The historic neighborhoods of Juneau and Douglas were built more than a century ago long before the city adopted zoning rules.
That’s led to all kinds of complications for homeowners trying to rebuild on these historic lots.
A two-story house built in 1914 sits vacant in the Flats neighborhood of downtown Juneau. A previous owner began tearing it apart to remodel it, but gave up in the middle of the job. So from the outside its exposed timbers and boarded up windows don’t make it much to look at.
Erica and Don Andrew Roguska bought this fixer-upper last summer for themselves and their two young children.
“Our plans were to keep as much of the house as we could and rebuild it,” Erica Roguska said.
The house has character and the couple wanted it preserved.
“But then we ran into troubles with the foundation crumbling and being cracked and so it just kind of snowballed into tearing the house down and rebuilding it,” she said.
The house’s zoning issues are complex.
It’s bounded by two streets and an alley on three sides. That leaves little room to legally build because of modern setback requirements.
The couple’s solution was building a new house on a smaller footprint, but even that would need permission from the city.
They were denied.
“It’s pretty disheartening to come up against so many roadblocks, when we’re just trying to rebuild a home in a neighborhood so that we don’t have this derelict building here,” Don Andrew Roguska said.
Even members of the Planning Commission, who voted to deny the Roguskas, admit it was a tough decision.
“The particular variance that was denied highlighted the quantity of problems that exist with the current zoning,” said Nathaniel Dye, member of the Planning Commission. “The commission found that we needed to find a different way to move forward because variances are, in essence, permission to break the law.”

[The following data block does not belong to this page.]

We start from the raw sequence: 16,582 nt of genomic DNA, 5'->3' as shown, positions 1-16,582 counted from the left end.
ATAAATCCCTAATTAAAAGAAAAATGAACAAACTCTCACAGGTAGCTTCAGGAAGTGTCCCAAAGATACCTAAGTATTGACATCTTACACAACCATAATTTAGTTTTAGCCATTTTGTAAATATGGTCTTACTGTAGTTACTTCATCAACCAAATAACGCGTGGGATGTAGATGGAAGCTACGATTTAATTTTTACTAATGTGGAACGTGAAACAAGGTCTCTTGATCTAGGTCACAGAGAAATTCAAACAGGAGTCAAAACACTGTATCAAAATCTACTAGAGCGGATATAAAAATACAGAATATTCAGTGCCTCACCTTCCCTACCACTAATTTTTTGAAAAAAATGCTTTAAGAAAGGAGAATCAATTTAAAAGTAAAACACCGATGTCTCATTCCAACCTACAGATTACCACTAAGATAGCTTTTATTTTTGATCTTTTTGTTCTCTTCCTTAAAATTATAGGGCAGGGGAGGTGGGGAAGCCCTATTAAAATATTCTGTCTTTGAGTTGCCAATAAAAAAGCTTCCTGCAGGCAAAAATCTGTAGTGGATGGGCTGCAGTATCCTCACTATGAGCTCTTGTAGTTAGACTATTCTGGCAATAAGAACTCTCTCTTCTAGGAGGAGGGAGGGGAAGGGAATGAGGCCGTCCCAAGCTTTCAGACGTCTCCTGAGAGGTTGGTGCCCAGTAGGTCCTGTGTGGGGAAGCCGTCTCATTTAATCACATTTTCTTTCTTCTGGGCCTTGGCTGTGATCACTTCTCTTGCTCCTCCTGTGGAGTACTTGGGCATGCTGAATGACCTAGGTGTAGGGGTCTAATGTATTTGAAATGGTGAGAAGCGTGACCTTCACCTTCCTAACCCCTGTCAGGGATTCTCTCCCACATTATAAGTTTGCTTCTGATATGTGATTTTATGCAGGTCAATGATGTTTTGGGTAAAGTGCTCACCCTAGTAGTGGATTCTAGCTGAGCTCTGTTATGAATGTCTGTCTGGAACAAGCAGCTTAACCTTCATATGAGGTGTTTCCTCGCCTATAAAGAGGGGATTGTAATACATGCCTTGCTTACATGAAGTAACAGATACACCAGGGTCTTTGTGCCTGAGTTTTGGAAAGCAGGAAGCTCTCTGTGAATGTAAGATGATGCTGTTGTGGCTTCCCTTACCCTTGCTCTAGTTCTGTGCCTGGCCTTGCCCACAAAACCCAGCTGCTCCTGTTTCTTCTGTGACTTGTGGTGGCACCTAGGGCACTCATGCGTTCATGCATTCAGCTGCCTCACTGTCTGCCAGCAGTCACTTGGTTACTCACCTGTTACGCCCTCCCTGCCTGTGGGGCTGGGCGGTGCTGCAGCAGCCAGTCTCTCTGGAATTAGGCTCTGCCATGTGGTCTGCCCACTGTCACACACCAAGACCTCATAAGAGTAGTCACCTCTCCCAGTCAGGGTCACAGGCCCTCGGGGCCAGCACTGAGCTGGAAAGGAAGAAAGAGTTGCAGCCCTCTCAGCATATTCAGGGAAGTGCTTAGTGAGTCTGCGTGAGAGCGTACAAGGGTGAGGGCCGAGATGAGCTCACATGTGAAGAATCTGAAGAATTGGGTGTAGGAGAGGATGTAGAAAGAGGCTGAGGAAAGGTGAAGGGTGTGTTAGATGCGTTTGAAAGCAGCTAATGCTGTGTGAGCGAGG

He’s sympathetic to what they’re trying to do — the problem is with the city’s zoning, not their plans.
“If you look at what they would be allowed to build without a variance — it would not fit the character or feel of the neighborhood and no one would like it,” Dye said.
This story isn’t unique. Planners see it all the time.
“The downtown historic neighborhoods of Juneau and Douglas were predominately built by miners and fishermen long before today’s zoning was put into place — we didn’t have setbacks. We didn’t have lot sizes,” City Senior Planner Jill Maclean said. “For people to do any renovations or expansion of their building or new residential development, they now are required to meet the current zoning which doesn’t reflect the character of the neighborhoods.”
The city’s planners have come up with a workaround, which would give the Planning Commission greater discretion to bend the rules and be more flexible in historic neighborhoods.
It won’t be a free-for-all. And it’ll only be for houses in areas defined as historic neighborhoods.
“Projects will have to meet the height requirements,” Maclean said. “They’ll still have to meet the use requirements and this doesn’t also address density.”
Would this help out the Roguskas struggling with their fixer-upper in the Flats?
Probably not. Even if the city changes the rules it’ll likely be too little, too late for this couple.
Instead the couple is working on a plan that’ll keep them from having to revisit the Planning Commission.
It just won’t be as pretty.
“Now we’re looking at ways to build the house that will not require special consideration,” she said. “We’ll shrink the house, make it more box-like. Not what the neighborhood wants.”
The city’s initiative is technically called Alternative Development Overlay Districts, or ADOD. It would run for a limited time – the idea that it’d be a temporary fix while the city tweaks its zoning rules.
The Juneau Assembly is slated to weigh the plan next month.